Dr. Paul Kobza
hand and upper extremity surgery
Frequently Asked Questions
I have Carpal Tunnel, how long will I be out of work?
The Endoscopic Carpal Tunnel Release procedure is only a 15 minute procedure and would require only a couple of days of light duty status. There is also a restriction of lifting less than 10lbs for about 20 days. After 10 days the stitches would be removed and two weeks later the patient would be released to full duty.
I cut my Tendon on a piece of glass, what treatment am I looking at?
First, an examination would be performed to verify if the tendon was completely lacerated or only partially lacerated. If the tendon is completely lacerated the finger would not be able to move on its own and would require surgery. Tendons need to be repaired within 14 days of the original injury. If the tendon is not repaired within the time line the tendon will contract upon itself and be un-repairable. A substitute tendon would have to be utilized at that point by grafting from themselves or from a donor. The recovery time is 4 weeks of light duty and then return to full duty.
I broke my hand, when can I go back to work?
If you do not require surgery you would wear a splint for approximately 3 weeks with weekly x-rays to verify the healing. If the fracture requires surgery then the patient would need to be off for about a week. Then depending on the type of work you do could go back to work with a modified light duty for about 3-4 weeks, then after the x-rays confirm that the fracture has healed the patient would be released back to full duty.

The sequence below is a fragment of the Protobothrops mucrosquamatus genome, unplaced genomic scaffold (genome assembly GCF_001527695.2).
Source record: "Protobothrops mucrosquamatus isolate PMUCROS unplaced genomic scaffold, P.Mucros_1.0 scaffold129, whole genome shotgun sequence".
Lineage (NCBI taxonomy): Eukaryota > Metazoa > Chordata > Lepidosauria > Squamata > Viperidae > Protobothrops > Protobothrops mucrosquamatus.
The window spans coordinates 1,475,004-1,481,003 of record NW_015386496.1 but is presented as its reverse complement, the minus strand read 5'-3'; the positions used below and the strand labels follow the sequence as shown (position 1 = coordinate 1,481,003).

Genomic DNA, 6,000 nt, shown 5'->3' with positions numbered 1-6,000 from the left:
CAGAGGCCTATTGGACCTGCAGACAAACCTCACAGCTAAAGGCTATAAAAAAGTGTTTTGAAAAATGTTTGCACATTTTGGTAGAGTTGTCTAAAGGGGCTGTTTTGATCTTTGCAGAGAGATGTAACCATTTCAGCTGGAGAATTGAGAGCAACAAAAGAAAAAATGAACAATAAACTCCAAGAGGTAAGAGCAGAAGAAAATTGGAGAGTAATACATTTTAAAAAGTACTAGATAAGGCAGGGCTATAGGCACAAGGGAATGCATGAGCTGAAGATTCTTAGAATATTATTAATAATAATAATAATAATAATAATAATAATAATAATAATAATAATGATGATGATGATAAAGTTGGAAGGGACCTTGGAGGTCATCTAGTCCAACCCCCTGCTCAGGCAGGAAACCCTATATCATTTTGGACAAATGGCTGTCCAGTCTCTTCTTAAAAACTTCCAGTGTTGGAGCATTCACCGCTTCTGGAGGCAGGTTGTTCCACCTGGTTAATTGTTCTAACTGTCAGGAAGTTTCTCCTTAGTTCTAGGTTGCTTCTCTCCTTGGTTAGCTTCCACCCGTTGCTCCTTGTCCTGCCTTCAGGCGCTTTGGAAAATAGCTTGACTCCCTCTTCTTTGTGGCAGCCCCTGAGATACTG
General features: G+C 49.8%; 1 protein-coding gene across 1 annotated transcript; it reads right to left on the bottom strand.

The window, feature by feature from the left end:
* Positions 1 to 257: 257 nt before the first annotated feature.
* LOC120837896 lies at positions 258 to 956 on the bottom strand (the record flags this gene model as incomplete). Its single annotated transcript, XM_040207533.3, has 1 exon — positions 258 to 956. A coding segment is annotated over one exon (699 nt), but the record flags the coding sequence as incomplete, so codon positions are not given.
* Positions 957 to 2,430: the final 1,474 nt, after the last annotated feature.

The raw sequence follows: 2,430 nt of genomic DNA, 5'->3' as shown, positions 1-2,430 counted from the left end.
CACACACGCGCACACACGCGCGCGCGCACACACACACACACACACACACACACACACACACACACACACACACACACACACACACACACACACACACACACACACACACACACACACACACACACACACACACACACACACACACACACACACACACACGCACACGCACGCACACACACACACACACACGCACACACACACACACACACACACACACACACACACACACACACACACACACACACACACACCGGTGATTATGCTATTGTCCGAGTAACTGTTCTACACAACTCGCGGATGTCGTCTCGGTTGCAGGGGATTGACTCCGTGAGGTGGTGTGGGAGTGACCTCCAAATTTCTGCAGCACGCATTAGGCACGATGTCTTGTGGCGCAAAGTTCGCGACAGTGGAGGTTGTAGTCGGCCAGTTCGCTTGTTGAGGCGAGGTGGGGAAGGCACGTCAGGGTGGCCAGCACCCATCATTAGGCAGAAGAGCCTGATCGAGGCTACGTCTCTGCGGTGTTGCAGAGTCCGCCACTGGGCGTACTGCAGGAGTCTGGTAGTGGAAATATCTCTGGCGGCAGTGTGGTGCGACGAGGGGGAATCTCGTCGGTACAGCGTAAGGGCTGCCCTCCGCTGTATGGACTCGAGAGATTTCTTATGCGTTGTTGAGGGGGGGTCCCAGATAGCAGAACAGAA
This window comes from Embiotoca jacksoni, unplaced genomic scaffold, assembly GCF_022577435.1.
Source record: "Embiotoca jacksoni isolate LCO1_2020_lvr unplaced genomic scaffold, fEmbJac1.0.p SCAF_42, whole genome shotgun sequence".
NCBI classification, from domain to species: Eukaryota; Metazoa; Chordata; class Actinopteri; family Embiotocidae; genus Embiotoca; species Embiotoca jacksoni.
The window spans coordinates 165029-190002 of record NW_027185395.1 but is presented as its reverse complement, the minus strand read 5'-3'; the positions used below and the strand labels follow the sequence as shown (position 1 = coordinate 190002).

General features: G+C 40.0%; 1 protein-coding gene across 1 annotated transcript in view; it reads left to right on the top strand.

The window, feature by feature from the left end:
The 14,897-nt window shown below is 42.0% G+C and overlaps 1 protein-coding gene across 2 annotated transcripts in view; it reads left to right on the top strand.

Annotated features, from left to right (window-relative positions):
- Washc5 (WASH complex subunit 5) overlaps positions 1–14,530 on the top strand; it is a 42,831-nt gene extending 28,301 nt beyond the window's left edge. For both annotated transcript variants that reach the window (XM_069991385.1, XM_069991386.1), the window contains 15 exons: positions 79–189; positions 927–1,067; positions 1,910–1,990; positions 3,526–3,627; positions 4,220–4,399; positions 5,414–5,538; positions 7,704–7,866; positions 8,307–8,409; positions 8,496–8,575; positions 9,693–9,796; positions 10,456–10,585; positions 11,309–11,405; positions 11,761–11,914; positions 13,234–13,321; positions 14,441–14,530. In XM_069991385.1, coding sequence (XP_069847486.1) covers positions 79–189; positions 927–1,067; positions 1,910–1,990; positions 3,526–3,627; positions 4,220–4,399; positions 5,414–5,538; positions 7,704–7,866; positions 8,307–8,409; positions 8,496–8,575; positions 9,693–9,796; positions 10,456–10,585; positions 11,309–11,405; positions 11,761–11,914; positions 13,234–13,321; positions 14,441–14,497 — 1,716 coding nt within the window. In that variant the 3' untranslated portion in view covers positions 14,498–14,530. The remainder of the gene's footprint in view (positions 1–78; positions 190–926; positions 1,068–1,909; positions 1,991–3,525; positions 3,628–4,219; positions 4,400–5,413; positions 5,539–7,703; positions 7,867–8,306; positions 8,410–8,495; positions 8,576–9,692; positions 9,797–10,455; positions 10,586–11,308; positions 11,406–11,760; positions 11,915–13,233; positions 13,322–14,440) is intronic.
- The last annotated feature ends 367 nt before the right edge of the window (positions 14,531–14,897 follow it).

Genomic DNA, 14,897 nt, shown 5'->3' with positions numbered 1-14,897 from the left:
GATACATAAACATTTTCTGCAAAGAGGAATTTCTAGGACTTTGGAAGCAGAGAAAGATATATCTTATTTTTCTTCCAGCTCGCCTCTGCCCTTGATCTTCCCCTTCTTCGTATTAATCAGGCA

I hurt my shoulder playing sports, what can you do for me?
There are a number of things that can be done before surgery would be considered. First an extensive exam would be performed to determine the extent of the injury. Most shoulder injuries respond very well to steroid injections. If the injections do not get rid of the pain the doctor may then want to request an MRI to verify if there is a tear in the tendon in the shoulder commonly referred to as the Rotator Cuff. If there is a tear the doctor has two ways of fixing the injury. The most popular and minimally invasive procedure is an Arthroscopy, a small incision is used to repair the tear the, patient has minimal pain and scarring with this procedure. If the Rotator Cuff tear is too large to be repaired through the Arthroscopy then the doctor would have to make a slightly larger opening to repair the tear. In any case the patient would be in a sling for about 4 weeks to protect the repair, and then could go to a light duty status for 4 weeks, with an estimated complete recovery time of about 12 weeks.

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